|President Karzai said safety in Helmand had deteriorated under UK command [AFP]
US diplomats and Hamid, Karzai, the Afghan president, criticised the role of UK troops in Afghanistan as "not up" to standard, according to cables released by WikiLeaks.
In the US embassy memos published by the Guardian, a UK newspaper, on Friday, senior officials derided the forces' efforts in the southern Helmand province, a stronghold of the Taliban.
"We and Karzai agree the British are not up to the task of securing Helmand," US diplomats from the Kabul embassy said in a 2008 cable.
In a separate cable sent in February 2009, Karzai complains that UK forces had allowed law and order to breakdown in Helmand.
"When I first returned to Afghanistan, I had only 14 American soldiers with me," the cable quoted Karzai as having said.
"Helmand was safe for girls to go to school. Now ... British soldiers are in Helmand, and the people are not safe.
"We must stand on a higher moral platform than the bad guys."
General Dan McNeill, the commander of Nato forces in Afghanistan from 2007-2008, was reported to have said to a US drug-control officer in April 2007 that the British "had made a mess of things in Helmand, their tactics were wrong".
Gulab Mangal, Helmand's governor, was also quoted in a cable sent from the US embassy in Kabul as telling a US team led by Joe Biden, the vice-president, that US forces were needed urgently due to British security in the town of Sangin failing to extend even to the main bazaar.
"I do not have anything against them [the British] but they must leave their bases and engage with the people," Mangal said.
"Stop calling it the Sangin district and start calling it the Sangin base - all you have done here is built a military camp next to the city."
The UK has reacted to the leaked memos, stating that their troops had performed well and that safety in Sangin - which the US now maintains responsibility for - was improved by their presence.
"British forces did an excellent job in Sangin, delivering progress by increasing security and taking the fight to the insurgency," the UK's ministry of defence said in a a statement.
"Both Afghan leaders, including the governor of Sangin, and the US Marines have publicly recognised and paid tribute to the sacrifice and achievements of British forces in that area," a spokesman added.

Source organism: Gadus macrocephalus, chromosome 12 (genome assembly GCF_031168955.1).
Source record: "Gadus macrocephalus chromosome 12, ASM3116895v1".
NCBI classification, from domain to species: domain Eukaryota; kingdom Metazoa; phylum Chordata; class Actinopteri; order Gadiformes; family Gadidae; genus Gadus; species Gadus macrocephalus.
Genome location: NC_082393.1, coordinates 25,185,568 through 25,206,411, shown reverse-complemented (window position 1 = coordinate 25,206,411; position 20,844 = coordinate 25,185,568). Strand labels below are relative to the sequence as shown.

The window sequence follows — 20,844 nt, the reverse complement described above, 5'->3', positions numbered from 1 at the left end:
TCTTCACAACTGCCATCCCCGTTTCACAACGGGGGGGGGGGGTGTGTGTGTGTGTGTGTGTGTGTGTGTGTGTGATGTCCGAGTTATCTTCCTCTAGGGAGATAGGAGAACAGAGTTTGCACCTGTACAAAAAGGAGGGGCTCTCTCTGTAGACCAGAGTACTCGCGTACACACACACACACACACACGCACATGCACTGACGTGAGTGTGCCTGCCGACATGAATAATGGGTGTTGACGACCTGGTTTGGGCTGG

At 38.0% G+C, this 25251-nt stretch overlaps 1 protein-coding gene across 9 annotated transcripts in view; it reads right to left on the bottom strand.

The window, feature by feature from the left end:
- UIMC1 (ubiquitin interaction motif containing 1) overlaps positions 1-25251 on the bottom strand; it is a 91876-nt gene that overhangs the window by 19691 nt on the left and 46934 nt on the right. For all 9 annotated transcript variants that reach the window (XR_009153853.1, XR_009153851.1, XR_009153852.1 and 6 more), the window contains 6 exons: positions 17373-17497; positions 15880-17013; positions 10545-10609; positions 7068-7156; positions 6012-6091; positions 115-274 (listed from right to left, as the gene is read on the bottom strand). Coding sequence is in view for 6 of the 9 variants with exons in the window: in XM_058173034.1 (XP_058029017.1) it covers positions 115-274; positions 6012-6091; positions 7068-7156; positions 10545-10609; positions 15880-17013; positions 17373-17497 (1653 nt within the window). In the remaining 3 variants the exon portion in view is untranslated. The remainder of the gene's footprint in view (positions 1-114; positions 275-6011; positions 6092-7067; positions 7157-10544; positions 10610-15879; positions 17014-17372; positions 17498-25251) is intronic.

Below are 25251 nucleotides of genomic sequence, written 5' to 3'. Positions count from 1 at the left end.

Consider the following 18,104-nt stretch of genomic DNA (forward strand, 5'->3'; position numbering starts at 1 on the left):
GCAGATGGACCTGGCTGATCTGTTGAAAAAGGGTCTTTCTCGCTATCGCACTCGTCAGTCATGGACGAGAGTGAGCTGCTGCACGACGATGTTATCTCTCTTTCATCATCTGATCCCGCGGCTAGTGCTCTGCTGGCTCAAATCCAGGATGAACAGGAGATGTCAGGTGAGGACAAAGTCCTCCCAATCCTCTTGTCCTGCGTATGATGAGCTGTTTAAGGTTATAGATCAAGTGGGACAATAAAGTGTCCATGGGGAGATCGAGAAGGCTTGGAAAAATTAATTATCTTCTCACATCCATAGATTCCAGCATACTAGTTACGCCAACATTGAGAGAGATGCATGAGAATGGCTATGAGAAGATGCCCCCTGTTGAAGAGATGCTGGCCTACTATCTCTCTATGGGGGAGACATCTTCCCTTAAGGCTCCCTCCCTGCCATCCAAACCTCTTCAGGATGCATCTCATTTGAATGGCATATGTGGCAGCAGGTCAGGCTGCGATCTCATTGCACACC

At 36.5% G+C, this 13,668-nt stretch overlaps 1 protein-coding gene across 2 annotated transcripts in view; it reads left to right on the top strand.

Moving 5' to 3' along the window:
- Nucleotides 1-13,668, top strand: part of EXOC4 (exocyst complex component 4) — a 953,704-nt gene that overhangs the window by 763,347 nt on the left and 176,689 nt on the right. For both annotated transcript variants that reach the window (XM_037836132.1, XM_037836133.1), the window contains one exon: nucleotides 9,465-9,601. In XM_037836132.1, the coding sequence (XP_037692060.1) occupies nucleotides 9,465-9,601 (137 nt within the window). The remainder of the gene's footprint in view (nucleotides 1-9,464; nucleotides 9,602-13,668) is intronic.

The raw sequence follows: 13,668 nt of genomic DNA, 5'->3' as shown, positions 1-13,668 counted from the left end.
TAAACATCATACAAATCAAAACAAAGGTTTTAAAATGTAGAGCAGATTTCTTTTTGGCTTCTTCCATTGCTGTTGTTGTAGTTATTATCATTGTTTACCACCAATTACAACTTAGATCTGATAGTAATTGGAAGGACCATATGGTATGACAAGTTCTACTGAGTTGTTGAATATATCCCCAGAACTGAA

The cables also show that US staff were concerned of widespread corruption within the Afghan government, with one memo from October 2009 stating that Ahmed Zia Massoud, the then vice-president, had been found with $52m in a suitcase when stopped at Dubai airport.
Massoud has denied the claim.
Al Jazeera’s James Bays, in Kabul, said that the documents showed US fears of corruption within the Afghan government and criticism of Karzai.
"Certainly there is criticism of some of the things he has done, like releasing some prisoners from jail ... said to be for tribal, political reasons.
"The cables show a progression of when Karzai has been in power from total confidence in him to now when they are deeply concerned."
Nato forces have been in Afghanistan since 2001, following a US invasion of the country to remove the Taliban, whom they accused of harbouring al-Qaeda operatives connected to the September 11 attacks, from power.
This year has been the most violent since the campaign began.
The UK has 10,000 troops in the country, now costing more than £5bn ($7.7bn) a year, of about 150,000 foreign troops in Afghanistan.
The WikiLeaks website began releasing a trove of classified US diplomatic cableson Sunday, infuriating Washington, which called the leak an "attack on the international community".